• (Guardian, London, 2 July 2007) Royal Bank of Scotland, ABN Amro and the government's export credit agency have been told by green campaigners not to consider funding or underwriting Shell's Sakhalin-2 gas project in Russia because of continuing environmental concerns. NGOs note that violations of bank lending policies are continuing and urge them to protect the integrity of their bank's commitment to social and environmental responsibility by declining financing of Sakhalin-2. They note that development of the $20bn energy scheme is still being undertaken in an irresponsible way, undermining Kremlin arguments that past problems should all be laid at the feet of Shell and would end when Russian state-owned Gazprom took a controlling stake in the project last December.
  • (ECGD, London, 19 July 2007) ECGD, the UK’s official export credit agency, today published its Annual Review and Resource Accounts 2006-07, showing it provided £1.8 billion (US$3.66 billion) of support to UK exporters and UK investors undertaking business overseas. The report showed ECGD issued 91 guarantees and insurance policies to support British companies competing in overseas markets, compared to 151 in the previous financial year. ECGD’s support for Airbus remained a significant part of the Department’s business. In 2006-07, ECGD supported the sale of 58 Airbus aircraft by providing guarantees worth £483 million, compared to 86 aircraft worth £1 billion the year before.  The report does not appear to mention the BAE / Saudi arms scandal for which ECGD provided coverage.
  • (IPS, Beijing, 5 July 2007) After a series of failed administrative campaigns to enforce pollution controls, China is now hoping to use financial means to restrain its big polluters. A new green credit policy would evaluate the eligibility of companies for loans based on their environmental performance. About 460,000 Chinese die prematurely each year from breathing polluted air and drinking dirty water, says a preliminary version of new World Bank study. Two of China’s three policy banks under the direct jurisdiction of the State Council, have adopted environmental financing standards: the China Development Bank is responsible for raising funding for large infrastructure projects, while the China Exim Bank is China’s official export credit agency. China Exim Bank adopted an environmental policy in 2004 and made it public in April this year, following a spate of international criticism about its role in funding controversial projects in Africa and other countries. "The policy espouses strict principles, but does not elaborate them in much detail," Peter Bosshard, policy director of the U.S.-based NGO International Rivers Network, commented after the publication of the policy.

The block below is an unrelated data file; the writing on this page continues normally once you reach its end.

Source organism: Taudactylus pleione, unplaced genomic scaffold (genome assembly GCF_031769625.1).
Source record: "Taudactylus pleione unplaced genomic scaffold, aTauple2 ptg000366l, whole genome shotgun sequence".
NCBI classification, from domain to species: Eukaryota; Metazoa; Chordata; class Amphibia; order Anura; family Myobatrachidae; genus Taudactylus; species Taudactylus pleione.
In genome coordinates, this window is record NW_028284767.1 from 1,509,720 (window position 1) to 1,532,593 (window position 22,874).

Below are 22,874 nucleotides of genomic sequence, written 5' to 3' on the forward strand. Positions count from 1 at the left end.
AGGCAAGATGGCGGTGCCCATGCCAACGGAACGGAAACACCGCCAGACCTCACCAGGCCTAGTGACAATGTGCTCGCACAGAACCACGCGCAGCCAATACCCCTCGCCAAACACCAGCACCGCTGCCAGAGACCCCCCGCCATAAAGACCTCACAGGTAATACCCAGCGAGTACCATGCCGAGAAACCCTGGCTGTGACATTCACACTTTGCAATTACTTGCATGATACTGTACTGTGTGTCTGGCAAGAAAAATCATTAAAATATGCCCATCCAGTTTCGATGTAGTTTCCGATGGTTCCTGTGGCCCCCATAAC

• (OECD, Paris, 30 July 2007) Major civil aircraft exporting countries, including OECD countries and Brazil, have signed an agreement limiting government support for export deals in an effort to end trade disputes and to encourage manufacturers and airlines to focus on price and quality rather than on financial packages of government support. The agreement, covers all types of civil aircraft, from jumbo jets to small planes and helicopters, and concerns the interest rates, loan guarantees and other conditions applied to export credits for aircraft sales. Brazil, which is not an OECD member, has subscribed only to this new civil aircraft Annex, and not to the broader OECD facilitated Arrangement, which is also cited as a safe haven for export subsidies under the WTO Agreement on Subsidies , an arrangement that has been challenged by Brazil.